Differences between book and show

Editor’s Note: The following contains spoilers from The Old Man.FXs The old man is the television adaptation of Thomas Perrynovel of the same name. the creator of the show, Jonathan E. Steinberghas a lot of experience in making adjustments, working as black sails and Human target Both the book and television versions of The old man follow the story of Dan Chase, or an aging man with the alias Dan Chase, depicted in the show through a stunning performance by Jeff Bridges† He is a veteran who has burned a number of bridges and is now on the run instead of retiring. How his dark past finally catches up with him has yet to be played out in the show, still only halfway through the first season. That said, there are already notable differences from the novel. People who have read the book and watch the show may be confused because of how closely the two parallel in different details. This article should serve as a reference to quickly understand why it feels like you’re remembering two conflicting details from the same story by highlighting all the differences The old man assumed as it moved from page to screen.


For starters, let’s get some of the more superficial changes out of the way. In Thomas Perry’s novel, Dan Chase’s original name was Michael Kohler. On the TV show, we often hear about people who knew him back then, such as FBI agent Harold Harper (John Lithgow), call him Johnny. As the show has yet to unpack, it may come to light that Johnny is yet another alias. The novel and the show both have Chase taking on aliases during his time on the run. Also the warlord Hamzad, played by Navid Negahban, whom Chase knew during his time in the Soviet-Afghan war, was referred to as Hamzah in the novel. This name change may be due to the larger change in the setting of the war, which is Libya in the novel.

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Things get more interesting in the details that have changed, and most of the changes the show has made so far have been for the better, something that sadly isn’t true of many adaptations. Since the novel is a work of pulp fiction, it makes sense that an adaptation fleshed it out rather than cut it short, as usually happens with movie versions of great books. In the novel, Chase is on the run because he escaped Libya with $20 million that he believed would be abused by Hamzah. Although he tries to return it, the US government would rather arrest and interrogate him. In the series, he goes into hiding because he has angered the Afghan warlord Hamzad by apparently stealing his wife from him. The intelligence apparatus is after Chase because someone has close ties to Hamzad and is pulling favors for him. In either case, the foreign warlord’s character has deep ties to the United States military and intelligence community, allowing him to set the events of the novel in motion. The choice to turn stolen money into a love interest, portrayed by Hiam Abbass, makes the show much more appealing. Not only has the dynamic between Chase and his pursuers changed, but we also get more depth into Chase’s character through how he deals with the death of said love interest.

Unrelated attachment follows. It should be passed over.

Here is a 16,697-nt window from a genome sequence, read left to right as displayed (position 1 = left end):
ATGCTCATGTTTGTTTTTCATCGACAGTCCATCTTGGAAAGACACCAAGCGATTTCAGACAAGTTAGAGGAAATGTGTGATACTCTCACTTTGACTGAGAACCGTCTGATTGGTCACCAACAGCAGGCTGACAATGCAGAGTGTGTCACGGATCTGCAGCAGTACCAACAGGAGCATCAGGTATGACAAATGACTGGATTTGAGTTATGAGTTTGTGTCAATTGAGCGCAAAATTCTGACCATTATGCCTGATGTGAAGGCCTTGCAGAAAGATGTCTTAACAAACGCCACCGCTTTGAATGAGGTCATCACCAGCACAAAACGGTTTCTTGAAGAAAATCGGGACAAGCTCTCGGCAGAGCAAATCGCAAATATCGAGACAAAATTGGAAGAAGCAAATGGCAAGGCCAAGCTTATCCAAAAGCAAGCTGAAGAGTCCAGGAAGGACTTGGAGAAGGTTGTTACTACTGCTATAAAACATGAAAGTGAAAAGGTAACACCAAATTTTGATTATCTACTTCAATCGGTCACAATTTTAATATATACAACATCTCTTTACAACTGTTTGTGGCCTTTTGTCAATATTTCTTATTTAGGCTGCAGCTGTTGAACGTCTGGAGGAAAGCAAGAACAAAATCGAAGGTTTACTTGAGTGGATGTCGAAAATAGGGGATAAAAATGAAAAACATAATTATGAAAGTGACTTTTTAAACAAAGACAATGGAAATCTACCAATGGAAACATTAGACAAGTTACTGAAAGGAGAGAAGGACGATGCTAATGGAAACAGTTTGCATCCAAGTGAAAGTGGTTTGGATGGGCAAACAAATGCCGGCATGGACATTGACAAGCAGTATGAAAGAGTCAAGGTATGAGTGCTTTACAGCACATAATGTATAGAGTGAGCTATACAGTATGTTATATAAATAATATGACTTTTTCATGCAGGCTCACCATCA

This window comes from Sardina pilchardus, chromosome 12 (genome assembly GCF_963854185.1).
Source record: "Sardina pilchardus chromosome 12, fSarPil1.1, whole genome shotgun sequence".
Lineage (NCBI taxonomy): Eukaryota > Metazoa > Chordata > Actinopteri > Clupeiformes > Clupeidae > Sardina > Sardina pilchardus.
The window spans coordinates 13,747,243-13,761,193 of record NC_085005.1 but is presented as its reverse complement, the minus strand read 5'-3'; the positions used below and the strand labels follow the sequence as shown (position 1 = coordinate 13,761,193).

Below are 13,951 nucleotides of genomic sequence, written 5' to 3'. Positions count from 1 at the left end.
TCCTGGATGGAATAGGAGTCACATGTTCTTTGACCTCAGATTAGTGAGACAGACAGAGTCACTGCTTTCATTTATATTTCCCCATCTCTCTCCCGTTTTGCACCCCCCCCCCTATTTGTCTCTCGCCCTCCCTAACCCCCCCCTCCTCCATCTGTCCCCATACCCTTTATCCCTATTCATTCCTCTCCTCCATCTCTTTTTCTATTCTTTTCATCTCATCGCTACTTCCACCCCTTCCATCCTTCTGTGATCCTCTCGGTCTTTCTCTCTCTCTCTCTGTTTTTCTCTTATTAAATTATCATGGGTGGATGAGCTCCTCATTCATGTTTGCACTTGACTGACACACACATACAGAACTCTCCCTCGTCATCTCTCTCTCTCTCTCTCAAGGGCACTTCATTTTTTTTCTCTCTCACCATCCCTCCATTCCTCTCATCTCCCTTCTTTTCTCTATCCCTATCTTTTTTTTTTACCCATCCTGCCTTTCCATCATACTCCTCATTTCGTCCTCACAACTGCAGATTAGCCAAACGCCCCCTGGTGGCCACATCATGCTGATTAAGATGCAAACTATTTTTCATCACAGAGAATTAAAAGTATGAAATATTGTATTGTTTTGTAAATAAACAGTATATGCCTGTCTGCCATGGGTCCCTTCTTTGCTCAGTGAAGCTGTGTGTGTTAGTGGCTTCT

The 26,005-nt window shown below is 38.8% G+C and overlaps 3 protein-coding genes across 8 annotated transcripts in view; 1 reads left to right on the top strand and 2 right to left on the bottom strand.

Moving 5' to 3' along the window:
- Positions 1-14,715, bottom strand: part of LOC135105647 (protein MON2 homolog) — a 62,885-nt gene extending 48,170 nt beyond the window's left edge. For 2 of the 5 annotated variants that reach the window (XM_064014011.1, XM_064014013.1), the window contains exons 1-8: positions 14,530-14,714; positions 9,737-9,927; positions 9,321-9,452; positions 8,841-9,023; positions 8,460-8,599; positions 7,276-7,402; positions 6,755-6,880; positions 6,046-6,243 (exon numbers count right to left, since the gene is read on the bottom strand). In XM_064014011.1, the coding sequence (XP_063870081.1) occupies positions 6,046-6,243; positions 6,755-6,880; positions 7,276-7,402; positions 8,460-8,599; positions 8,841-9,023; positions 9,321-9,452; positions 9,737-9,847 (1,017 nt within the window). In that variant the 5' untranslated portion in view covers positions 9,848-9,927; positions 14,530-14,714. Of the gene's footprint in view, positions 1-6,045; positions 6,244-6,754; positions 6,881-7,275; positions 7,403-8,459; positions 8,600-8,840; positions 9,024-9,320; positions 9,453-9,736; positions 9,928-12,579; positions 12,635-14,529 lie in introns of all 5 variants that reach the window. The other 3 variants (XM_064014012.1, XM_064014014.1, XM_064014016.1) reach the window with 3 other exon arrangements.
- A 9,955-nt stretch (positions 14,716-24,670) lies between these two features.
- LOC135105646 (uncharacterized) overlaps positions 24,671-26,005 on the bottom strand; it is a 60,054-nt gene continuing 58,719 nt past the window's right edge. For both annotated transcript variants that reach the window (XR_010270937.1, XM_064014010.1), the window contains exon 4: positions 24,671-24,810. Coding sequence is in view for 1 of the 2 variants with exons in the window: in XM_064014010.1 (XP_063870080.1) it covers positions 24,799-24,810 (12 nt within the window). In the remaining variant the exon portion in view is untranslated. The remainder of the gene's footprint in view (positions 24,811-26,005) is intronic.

There are also changes in apparently minor characters in the story. Julian Carson (Gbenga Akkinagbe) plays a hit man who hires Harper to track down Chase. In the novel, he is a young, hopeful intelligence agent in training. The character comes across as a better replacement for Chase. Instead of a rookie cop who is mostly outsmarted by the older veteran, we see an adversary who may well be able to give Chase what he deserves.

Another character has changed significantly in favor of the series. In the novel, Chase makes phone calls with his daughter Emily. She is a recurring character whom he meets in person at various points. She also exists in the show, but with a twist. For the first few episodes, we see the character of FBI Agent Angela Adams, played by Alia Shawkat† She is an up-and-coming member of the Corps and Agent Harper’s protege, which also places her high on the list of people involved in the hunt for Chase. We eventually find out that Agent Adams is the daughter Chase is talking to on the phone.

In addition to implanting his daughter in the agency in charge of his manhunt, the series also gives more weight to the character of Agent Harper. Through flashbacks, we learn that Harper and Chase were colleagues during the events of the Soviet-Afghan war. We also find out that Harper was somehow tasked with stopping Dan Chase, and he clearly has a reason why he doesn’t want Chase caught. Harper has not exposed his own interests to protect in this story, a story he wants Chase to go to. Maybe he helped Chase escape. Maybe he was involved in something much darker than anything Chase was doing. The show is barely through its first season, so there are a lot of unanswered questions.

Though renewed for a second season, we can only speculate how much of the novel’s plot will end in Season 1. The show could end up with the source material and enter new territory, not from the novel. It can also extend the source material with deeper flashbacks and more complex character development. That said, most shows are developed as a limited series when they have a complete story in mind. The openness of the FX production indicates that: The old man will likely develop new storylines set in the world of the novel that are not borrowed directly from Perry’s work. However it ends, so far the changes to the original novel are welcome. The major changes in supporting characters and details of the setting add depth to the story, making the television series far surpass the source material. Like Copolla’s the godfather adaptation of Peter Jackson’s Lord of the Rings trilogy, there are enough changes to make Steinberg’s The old man worth seeing as a work of art in its own right.

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